Marble Players


Allan Rohan Crite (American 1910–2007)




Oil on canvas


29 15/16 x 35 1/16 in. (76 x 89 cm)


Considering himself an “artist-reporter,” Allan Crite began painting daily life in his own neighborhood in Boston in the 1930s. He consciously avoided the stereotypical images of African Americans dominant in contemporary visual arts, instead depicting his neighbors as ordinary people in quotidian circumstances, busy in the quintessentially American life of work and family. While many of his images assume a straightforward “documentary” approach, Crite painted his subjects, particularly mothers and children, with a distinct reverence that endowed many of his pictures with an almost religious quality. In Marble Players, Crite rendered the children as abstract forms with few details of dress and facial expression, but their energy and lively movements are all the more palpable for it.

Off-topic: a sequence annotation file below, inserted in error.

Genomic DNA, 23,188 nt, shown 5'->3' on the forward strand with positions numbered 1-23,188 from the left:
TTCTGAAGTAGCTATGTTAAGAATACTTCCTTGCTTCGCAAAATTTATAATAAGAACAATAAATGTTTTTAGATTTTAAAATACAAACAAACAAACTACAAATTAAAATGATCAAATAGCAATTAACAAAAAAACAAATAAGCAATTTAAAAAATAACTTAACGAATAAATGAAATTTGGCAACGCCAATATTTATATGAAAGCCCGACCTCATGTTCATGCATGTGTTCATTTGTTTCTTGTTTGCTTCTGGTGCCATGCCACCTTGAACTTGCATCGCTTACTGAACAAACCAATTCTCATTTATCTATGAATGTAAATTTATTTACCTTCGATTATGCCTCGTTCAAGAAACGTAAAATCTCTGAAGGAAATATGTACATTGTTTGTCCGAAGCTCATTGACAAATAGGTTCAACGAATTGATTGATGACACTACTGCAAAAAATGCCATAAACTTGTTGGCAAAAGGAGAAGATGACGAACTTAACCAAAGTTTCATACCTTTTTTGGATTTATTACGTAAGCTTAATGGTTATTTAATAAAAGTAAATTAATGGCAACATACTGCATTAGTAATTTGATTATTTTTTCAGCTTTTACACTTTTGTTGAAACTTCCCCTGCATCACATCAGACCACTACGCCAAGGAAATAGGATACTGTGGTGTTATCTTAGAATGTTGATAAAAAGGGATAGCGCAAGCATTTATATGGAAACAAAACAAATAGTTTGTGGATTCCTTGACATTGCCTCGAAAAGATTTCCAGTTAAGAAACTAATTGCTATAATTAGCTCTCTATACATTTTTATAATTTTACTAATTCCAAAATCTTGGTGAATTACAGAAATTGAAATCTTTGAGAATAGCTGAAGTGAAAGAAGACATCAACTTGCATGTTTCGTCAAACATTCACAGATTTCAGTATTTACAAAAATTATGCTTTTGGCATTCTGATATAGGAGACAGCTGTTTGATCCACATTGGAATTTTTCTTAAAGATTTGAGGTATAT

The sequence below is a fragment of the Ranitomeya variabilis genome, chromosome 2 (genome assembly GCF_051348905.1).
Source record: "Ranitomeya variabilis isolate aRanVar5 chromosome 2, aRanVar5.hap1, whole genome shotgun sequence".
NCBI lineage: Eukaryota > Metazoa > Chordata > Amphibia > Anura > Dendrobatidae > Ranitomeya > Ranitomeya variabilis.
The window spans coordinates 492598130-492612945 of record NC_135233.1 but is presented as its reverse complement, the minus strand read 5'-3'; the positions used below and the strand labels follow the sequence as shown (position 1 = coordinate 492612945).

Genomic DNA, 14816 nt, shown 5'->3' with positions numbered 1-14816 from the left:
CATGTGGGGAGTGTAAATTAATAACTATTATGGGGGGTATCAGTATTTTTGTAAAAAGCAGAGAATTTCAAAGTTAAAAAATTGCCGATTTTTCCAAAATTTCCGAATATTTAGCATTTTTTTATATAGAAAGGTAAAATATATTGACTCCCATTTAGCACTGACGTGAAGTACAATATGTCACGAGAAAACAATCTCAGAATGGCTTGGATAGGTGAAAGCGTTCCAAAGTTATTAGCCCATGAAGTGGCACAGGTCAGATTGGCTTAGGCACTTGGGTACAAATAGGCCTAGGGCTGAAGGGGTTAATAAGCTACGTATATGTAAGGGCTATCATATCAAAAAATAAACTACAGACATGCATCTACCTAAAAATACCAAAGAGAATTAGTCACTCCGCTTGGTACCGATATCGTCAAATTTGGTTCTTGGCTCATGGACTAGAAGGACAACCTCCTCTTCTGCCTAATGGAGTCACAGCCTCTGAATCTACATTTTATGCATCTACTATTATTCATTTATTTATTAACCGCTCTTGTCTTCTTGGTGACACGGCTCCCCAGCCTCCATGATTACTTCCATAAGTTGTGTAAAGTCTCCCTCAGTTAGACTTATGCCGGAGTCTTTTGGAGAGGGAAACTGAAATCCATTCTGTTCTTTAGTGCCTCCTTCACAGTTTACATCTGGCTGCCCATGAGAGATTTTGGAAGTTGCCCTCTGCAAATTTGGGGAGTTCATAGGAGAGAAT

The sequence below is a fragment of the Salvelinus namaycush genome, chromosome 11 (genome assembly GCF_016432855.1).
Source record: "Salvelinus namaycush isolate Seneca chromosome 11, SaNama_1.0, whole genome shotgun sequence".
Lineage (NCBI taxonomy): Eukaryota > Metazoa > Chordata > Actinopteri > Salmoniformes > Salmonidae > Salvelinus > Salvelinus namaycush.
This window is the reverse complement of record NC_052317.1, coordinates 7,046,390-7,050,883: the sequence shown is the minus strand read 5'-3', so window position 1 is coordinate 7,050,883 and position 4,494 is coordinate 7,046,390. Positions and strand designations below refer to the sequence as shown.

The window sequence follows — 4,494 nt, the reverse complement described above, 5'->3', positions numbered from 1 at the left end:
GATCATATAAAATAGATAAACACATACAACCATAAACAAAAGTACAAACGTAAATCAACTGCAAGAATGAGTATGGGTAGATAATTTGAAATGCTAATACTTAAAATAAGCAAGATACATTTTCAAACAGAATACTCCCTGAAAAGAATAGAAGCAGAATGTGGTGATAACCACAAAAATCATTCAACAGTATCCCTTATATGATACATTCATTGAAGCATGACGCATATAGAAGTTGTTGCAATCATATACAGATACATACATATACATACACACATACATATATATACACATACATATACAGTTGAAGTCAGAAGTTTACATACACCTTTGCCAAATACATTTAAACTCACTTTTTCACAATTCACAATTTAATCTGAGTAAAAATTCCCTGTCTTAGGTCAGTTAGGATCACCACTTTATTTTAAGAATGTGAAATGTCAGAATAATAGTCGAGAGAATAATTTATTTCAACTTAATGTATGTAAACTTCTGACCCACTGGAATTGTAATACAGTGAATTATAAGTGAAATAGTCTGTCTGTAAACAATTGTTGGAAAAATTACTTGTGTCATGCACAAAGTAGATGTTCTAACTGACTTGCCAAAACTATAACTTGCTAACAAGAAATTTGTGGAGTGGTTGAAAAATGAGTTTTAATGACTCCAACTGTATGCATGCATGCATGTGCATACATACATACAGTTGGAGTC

Credit Line

Gift of the artist, 1971

Object Number